Out of Town
Keeping Warm in Seattle
Andrew Collins | December 30, 2003
Winter in Seattle may not be balmy and sunny, but the rumors about its grim,
nasty weather are mostly exaggeration. This emerald city can, in fact, be a
delightful place to sneak away to in wintertime, especially because crowds are
few and hotels offer some amazingly inviting deals. The key to enjoying
yourself is coming up with diversions that keep you sheltered from the elements -
maybe snuggling up with a friend in a fancy hotel room before the roar of a
fireplace, or browsing the dozens of food vendors and stalls in creaky old Pike
The Little Black Book
Alexis Hotel (1007 1st Ave., 206-624-4844 or 800-426-7033)
Bacon Mansion (959 Broadway Ave. E, 206-329-1864 or 800-240-1864)
Ballet Restaurant (914 E. Pike St., 206-328-7083).
Bauhaus Books & Coffee (301 E. Pine St., 206-625-1600).
B&O; Espresso (204 Belmont Ave. E, 206-322-5028).
Brasa (2107 3rd Ave., 206-728-4220).
Café Septieme (214 Broadway Ave. E, 206-860-8858).
Elliott Bay Book Company (101 S. Main St., 206-624-6600).
Gaslight Inn and Howell Street Suites (1727 15th Ave., 206-325-3654)
Glo's (1621 E. Olive Way, 206-324-2577).
Inn at Harbor Steps (1221 1st Ave., 206-748-0973 or 888-728-8910)
Inn at the Market (86 Pine St., 206-443-3600 or 800-446-4484)
Pike Place Market (Pike St. at 1st Ave., 206-682-7453)
Seattle Convention and Visitors Bureau (206-461-5800)
Siam on Broadway (616 Broadway E, 206-324-0892). Wild Ginger (1400 Western Ave., 206-623-4450). Yakima Grill (Vance Hotel, 612 Stewart St., 206-956-0639).
Seattle gets about 5 inches of rain per month in winter. November through
January are by far the wettest months of the year, with February and March
trailing not terribly far behind. Average highs are about 50 degrees at this time,
comparable to relatively mild cities like Nashville and Atlanta. The problem is
that the gray and nippy weather begins earlier here than in most U.S. cities,
and it lasts longer - right through early April. It's not the severity of
Seattle's winters that give people the blahs - it's the length of them.
So bring along an umbrella and rain slicker, but don't be deterred from
visiting this hilly city on Puget Sound in winter. Just keep in mind the following
ways to keep warm and enjoy Seattle even on the chilliest and dampest days.
1. Stay someplace with a fireplace or a hot tub ... or both.
Perhaps the easiest - or at least the most romantic - way to take the chill
off is to book a cushy hotel room and hide away from the elements. Stars and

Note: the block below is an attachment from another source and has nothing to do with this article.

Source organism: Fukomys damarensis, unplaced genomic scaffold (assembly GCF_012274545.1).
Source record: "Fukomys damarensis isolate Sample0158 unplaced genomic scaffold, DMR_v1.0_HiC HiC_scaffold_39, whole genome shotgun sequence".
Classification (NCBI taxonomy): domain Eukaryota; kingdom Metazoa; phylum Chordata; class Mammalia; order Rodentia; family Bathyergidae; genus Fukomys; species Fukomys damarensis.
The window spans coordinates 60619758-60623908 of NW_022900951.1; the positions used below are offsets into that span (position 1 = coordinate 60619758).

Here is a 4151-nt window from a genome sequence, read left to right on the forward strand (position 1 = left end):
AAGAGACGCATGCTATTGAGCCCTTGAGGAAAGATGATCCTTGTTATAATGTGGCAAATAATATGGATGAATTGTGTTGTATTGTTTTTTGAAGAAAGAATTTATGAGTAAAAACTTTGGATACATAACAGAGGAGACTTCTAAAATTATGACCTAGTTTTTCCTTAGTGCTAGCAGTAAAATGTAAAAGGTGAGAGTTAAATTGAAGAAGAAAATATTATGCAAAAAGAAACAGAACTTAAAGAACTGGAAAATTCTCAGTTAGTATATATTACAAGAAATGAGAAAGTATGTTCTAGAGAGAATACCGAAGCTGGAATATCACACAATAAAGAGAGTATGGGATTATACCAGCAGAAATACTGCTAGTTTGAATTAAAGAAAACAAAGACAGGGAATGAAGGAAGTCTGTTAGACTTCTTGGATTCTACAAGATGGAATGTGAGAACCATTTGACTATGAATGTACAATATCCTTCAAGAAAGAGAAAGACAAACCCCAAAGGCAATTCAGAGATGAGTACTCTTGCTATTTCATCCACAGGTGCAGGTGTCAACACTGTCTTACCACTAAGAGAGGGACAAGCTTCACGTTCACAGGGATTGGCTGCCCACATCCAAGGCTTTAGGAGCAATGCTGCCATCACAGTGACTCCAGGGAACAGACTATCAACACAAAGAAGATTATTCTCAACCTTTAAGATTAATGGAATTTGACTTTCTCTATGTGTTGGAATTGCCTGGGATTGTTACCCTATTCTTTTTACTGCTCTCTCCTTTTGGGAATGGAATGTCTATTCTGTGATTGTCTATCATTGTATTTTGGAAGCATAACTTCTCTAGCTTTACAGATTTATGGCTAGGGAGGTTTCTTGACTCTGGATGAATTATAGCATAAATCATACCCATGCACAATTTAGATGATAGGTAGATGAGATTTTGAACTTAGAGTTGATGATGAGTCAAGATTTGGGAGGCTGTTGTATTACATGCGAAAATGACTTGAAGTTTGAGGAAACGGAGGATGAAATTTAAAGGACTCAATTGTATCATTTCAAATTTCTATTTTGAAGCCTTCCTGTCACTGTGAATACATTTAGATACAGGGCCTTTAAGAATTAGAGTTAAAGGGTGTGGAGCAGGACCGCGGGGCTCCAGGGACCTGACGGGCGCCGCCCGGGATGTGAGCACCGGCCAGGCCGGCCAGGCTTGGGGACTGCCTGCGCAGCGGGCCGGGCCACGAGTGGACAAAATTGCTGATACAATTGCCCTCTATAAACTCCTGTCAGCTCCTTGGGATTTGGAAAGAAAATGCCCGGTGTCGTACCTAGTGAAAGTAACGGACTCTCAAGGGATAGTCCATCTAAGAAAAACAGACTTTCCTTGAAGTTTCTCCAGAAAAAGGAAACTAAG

dignitaries often stay at the plush Alexis Hotel, built in 1901 but decorated
with postmodern flair. Many suites have wood-burning fireplaces and Jacuzzis,
and all rooms are decorated with a mix of antiques and period pieces. You can
book a facial or full-body massage in the hotel's Aveda spa. The Alexis is
operated by the gay-friendly Kimpton boutique-hotel chain.
Right across the street from Pike Place Market, the contemporary Inn at the
Market has the ambience of a French countryside inn - dine downstairs at the
hotel's Campagne restaurant if you're not totally convinced. Many of the 70
good-size rooms have unobstructed views of Elliott Bay. Tempur-Pedic beds afford
intoxicatingly dreamy sleeping. With the amenities and the ambience of a
full-service luxury hotel, the nearby Inn at Harbor Steps is a gracious, modern
hostelry. Rooms have gas fireplaces and a mix of contemporary and colonial-style
pieces; several have double whirlpool tubs. The inn is at the base of a fancy
apartment tower, and guests can use the building's well-stocked health club,
two pools, and library, or have food delivered from the adjacent Wolfgang Puck
The Edwardian-style Bacon Mansion is just east of Broadway in the city's
queerest neighborhood, Capitol Hill. The antiques-filled rooms have lavish
architectural details; some have kitchenettes and refrigerators, and the loveliest
suite has a wood-burning fireplace and a big soaking tub. The Gaslight Inn is
the best of the gay-oriented inns on Capitol Hill, which is saying a lot, as
there are several great ones. The turn-of-the-century house has Arts and Crafts
furnishings, Turkish and Persian rugs, and oak paneling. In several rooms you
can nod off before the glow of a gas fireplace. The all-suite accommodations in
the more contemporary building next door have large sitting areas; several of
these also have gas fireplaces.
2. Eat spicy, soul-warming food